A Moth's Whisper – Bath Spa University
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BA Creative Writing student wins Sustainability First People's Choice Art Prize

Wednesday, 24 November, 2021

BA Creative Writing student Miranda Barlow is part of the project team for Moths to a Flame which has won the Sustainability First People's Choice Art Prize 2021. The project is a mass participation art installation engaging thousands of people in creative activity and conversation inspired by our energy systems, relationship with nature, and the climate emergency.

Third year student Miranda wrote and illustrated the children’s book The Moth's Whisper which was an essential part of the project. The book gives young children the opportunity to learn about issues around climate change in an accessible way and older children can understand the allegory within the book - that humans are like moths to a flame in that we are dazzled by shiny lights, phones and tech while irreparable damage is happening to the planet.

Talking about the project Miranda said:

“After speaking with many children about climate change in the last few years I have come to realise that they all feel very worried about the planet and their futures. Often children don’t have a voice or a way to express their worries and hopes. I think we have all felt like that at some point and when we experience that worry with no way to express it we become overwhelmed. Then we feel we can’t do anything about it, we avoid what’s happening and switch off to climate change—we become disempowered. Many, many people feel that way but I think children are particularly affected by this.”

The Moth’s Whisper also includes an augmented reality colouring sheet in the back of the book so that the children can bring the moth to life and encourages the children to get involved in the Moths to a Flame project.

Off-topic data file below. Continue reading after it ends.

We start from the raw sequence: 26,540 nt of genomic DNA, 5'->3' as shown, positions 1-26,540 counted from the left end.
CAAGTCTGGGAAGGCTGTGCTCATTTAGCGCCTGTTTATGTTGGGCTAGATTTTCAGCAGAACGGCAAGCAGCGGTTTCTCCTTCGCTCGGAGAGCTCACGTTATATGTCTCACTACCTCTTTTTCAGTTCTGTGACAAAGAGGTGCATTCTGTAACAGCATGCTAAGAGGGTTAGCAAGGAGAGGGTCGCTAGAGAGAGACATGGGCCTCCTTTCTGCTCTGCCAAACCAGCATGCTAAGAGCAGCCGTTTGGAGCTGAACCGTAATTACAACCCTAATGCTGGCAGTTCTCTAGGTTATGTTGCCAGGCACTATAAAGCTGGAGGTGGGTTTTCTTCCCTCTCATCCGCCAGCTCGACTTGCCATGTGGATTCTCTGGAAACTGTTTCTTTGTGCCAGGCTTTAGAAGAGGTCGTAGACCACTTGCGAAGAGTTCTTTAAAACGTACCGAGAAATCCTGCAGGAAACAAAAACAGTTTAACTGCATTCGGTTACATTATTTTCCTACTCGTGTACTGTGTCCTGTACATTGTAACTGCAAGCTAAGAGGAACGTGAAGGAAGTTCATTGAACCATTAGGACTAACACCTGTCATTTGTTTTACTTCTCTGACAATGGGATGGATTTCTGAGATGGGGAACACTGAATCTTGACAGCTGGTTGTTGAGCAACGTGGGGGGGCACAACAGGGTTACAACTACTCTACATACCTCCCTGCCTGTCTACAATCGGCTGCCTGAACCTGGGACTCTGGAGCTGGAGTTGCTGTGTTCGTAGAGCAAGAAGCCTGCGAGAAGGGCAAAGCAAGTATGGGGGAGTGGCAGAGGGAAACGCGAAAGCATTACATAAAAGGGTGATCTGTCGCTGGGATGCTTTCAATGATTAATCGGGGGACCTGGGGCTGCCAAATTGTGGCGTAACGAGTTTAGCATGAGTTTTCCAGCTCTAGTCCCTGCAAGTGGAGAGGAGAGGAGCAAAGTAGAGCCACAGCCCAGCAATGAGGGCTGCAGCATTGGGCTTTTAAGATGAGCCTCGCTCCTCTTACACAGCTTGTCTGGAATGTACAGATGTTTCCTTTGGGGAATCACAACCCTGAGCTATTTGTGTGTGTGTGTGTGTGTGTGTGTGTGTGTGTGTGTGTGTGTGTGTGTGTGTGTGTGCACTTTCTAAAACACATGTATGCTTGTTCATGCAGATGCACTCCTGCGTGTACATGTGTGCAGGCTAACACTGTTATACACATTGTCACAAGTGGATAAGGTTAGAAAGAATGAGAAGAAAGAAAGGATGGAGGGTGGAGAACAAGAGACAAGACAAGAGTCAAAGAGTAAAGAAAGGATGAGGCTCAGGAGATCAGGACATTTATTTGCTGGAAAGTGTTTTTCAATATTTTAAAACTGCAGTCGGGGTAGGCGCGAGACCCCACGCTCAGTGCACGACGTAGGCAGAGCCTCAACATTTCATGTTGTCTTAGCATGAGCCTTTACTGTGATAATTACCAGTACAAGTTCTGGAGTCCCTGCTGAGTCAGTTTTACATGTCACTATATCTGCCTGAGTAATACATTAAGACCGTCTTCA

“We wanted the project to be something that young children can understand, relate to and enjoy taking part in while learning about climate change. The book has a strong, urgent message about restoring our ecology and environment but also invites the children reading it to take action to change what’s happening to our world—to us all. If the project or book was too frightening then very young children might become discouraged and give up entirely. Being able to take action, a doable action, automatically engenders hope and empowerment in people young or old.”

The Moths To A Flame art installation was on display at the Kibble Palace in Glasgow during COP26. It included 20,000 decorated moths made from plastic milk bottles each of which represents the voice of a child asking the world leaders at COP26 to take action to stop climate change.

“By asking them to do this the children realised that the moth they made became their voice, their way of expressing their concerns to the world leaders when they couldn’t be in Glasgow themselves. This is an important thing for young people to understand and be part of — that art is another type of voice — and an extremely powerful way to express ourselves.”

Watch Miranda read her book and find out more about the Moths to a Flame project.

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